As Sam Pritchard’s production opens, the audience are in relative darkness – that strange, seeping half-light specific to theatre auditoriums. Throughout this taut, tense hour, however, the quality of the light gradually changes, slyly creeping over spectators until finally its brightness is overwhelming. Whether this light is the blinding flash of despair or a closing symbol of hope is – like the unanswered questions the piece poses – up to us to decide.
Chris Thorpe’s play is made up of choices – some instant, some pre-meditated, some gradual. A man walks into a room full of teenagers armed with a gun. A woman embarks on a journey to her new home that doesn’t go to plan. A group of revolutionaries begin, bit by bit, to resemble the dictators they deposed. And one man, a bag of shopping in each hand, stops a tank in its tracks.
These stories of brutality, cowardice, compromise and heroism all elegantly interlock, forming a multi-stranded examination of morality and pragmatism in a chaotic world. The narratives are distinct, but they are all connected by the idea of a decision to be taken, a response to circumstances and the repercussions of that response. Three are told as monologues: a young woman whose plane makes a disastrous landing, a man looking on at one protestor’s iconic act of heroism in Tienanmen Square, and a one time revolutionary leader justifying the actions that have been taken to protect the new state. This is interspersed with a chilling interrogation, with hints of the Anders Breivik massacre, in which a murderer calmly explains his political motivations for shooting a group of children. Underneath it all, there is an implicit, nagging question: what would you do in each of these situations?
Despite the often bleak and brutal subject matter, Thorpe’s writing is startlingly beautiful. It offers up sentences that you want to capture and cradle, alongside statements that ricochet around the piece like bullets. These exquisite yet explosive words are offered little decoration by Pritchard’s production, which turns its attention to speech and to voices. Thorpe’s intricate, poetic text is delivered by Nigel Barrett, Gemma Brockis and Yusra Warsama, seated behind microphones with scripts in hand, apart from when standing for the interrogation sequences. The tone of these three voices initially seems dispassionately detached, but as the piece goes on it becomes possible to notice the subtlest of intonations, the slightest shifts in emphasis. The style of delivery invites an audience to observe the minutiae of performance, while the presence of scripts reminds us that this is indeed a performance. These are not individuals so much as isolated voices, representing a range of responses and positions that any of us might adopt. Like the tank man in Tienanmen Square, who means so much more as an anonymous symbol than as a man with a name and a personal history, Thorpe’s nameless characters are all the more powerful because they are not laden with all the specific detail of naturalistic representation.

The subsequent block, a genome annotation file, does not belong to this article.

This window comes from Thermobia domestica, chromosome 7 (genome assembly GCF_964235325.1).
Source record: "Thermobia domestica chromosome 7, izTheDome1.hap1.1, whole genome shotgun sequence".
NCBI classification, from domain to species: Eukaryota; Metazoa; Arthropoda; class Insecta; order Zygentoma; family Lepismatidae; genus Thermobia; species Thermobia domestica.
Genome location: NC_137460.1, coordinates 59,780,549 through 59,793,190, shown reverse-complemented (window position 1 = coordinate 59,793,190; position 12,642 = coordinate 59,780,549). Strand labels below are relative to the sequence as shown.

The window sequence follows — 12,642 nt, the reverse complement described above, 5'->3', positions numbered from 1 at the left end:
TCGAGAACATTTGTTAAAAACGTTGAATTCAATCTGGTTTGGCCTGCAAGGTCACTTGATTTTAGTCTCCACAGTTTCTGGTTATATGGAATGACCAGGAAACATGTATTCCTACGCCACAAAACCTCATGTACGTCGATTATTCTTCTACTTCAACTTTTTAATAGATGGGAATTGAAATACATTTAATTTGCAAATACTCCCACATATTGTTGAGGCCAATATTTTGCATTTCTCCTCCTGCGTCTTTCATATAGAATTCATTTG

Signe Beckmann’s minimal yet oddly brilliant design performs a similar function. Its workings are largely exposed, with mic cords snaking across the stage and being plugged in by the performers as the audience take their seats, once again reinforcing the idea that we are watching a piece of theatre rather than being plunged into an illusion. Other than the chairs and microphones, the set simply consists of a blandly corporate carpet and wall of blinds. We might be in any impersonal office space or lobby in one of countless similar buildings all over the world – each anxiously shouting “neutral” with its inoffensive decor, when really it is anything but. Upon this non-specific but suggestive canvas, Thorpe’s words paint vivid images of the scenes in question, from the carnage of a plane crash to the roar of the crowd.
If the play’s attitudes on the whole are complicated and often ambivalent – chaos is a spur to catastrophe, for example, while control hardly yields better outcomes – then the crowd is perhaps the most striking example of this knotty uncertainty. In some instances it cries out as one, a raging beast that quashes dissensus, while in others it spits out an individual to speak or act on its behalf. It is both powerful and dangerous. But in the final, jointly spoken segment, as a tapestry of voices unite and light floods the auditorium, hope still seems to lie in collective – if flawed – acts of shared humanity.